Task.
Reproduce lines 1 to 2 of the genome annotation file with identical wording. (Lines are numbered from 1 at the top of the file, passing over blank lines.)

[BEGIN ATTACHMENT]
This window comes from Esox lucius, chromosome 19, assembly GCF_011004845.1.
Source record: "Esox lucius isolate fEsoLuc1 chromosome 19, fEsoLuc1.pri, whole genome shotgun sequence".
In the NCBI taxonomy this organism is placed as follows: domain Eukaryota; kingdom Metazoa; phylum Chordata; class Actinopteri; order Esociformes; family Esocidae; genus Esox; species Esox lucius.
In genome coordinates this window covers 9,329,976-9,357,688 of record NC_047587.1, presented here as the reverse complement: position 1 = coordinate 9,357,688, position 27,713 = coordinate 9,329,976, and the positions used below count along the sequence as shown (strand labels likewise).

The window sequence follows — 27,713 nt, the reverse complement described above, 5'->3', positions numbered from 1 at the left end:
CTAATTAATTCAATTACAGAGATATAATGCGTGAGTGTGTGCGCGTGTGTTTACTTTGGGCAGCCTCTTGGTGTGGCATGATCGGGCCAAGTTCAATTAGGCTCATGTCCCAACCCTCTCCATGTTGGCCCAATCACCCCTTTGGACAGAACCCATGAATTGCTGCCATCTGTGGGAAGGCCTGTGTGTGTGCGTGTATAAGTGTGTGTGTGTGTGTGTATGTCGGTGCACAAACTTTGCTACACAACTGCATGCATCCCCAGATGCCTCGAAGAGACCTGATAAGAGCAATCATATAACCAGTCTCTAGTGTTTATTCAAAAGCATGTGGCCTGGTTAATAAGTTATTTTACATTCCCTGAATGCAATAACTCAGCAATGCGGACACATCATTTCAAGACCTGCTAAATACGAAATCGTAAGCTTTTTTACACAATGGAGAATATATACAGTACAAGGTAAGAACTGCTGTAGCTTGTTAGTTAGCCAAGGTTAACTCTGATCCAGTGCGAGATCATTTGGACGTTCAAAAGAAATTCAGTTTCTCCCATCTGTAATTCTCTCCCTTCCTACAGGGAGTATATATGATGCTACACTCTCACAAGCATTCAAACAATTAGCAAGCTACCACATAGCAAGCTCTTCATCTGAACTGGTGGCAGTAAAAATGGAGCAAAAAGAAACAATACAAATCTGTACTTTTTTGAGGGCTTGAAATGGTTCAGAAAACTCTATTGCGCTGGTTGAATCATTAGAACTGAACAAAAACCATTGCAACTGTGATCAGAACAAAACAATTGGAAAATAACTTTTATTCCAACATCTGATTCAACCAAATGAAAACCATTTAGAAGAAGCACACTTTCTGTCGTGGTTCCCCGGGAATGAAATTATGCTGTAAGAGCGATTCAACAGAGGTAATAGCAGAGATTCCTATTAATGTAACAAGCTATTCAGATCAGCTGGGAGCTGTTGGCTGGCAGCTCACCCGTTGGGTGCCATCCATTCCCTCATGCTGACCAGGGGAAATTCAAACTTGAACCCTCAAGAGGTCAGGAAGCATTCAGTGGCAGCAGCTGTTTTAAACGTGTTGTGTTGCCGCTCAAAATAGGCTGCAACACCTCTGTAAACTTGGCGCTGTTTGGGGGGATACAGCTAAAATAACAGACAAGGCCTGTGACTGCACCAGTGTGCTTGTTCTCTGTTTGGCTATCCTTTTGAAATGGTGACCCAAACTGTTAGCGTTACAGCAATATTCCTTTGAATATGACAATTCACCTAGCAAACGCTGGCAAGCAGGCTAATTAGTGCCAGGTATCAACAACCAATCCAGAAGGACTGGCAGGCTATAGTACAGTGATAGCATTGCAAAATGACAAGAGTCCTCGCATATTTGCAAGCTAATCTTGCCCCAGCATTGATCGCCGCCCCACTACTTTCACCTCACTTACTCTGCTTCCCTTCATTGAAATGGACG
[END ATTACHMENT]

This window comes from Esox lucius, chromosome 19, assembly GCF_011004845.1.
Source record: "Esox lucius isolate fEsoLuc1 chromosome 19, fEsoLuc1.pri, whole genome shotgun sequence".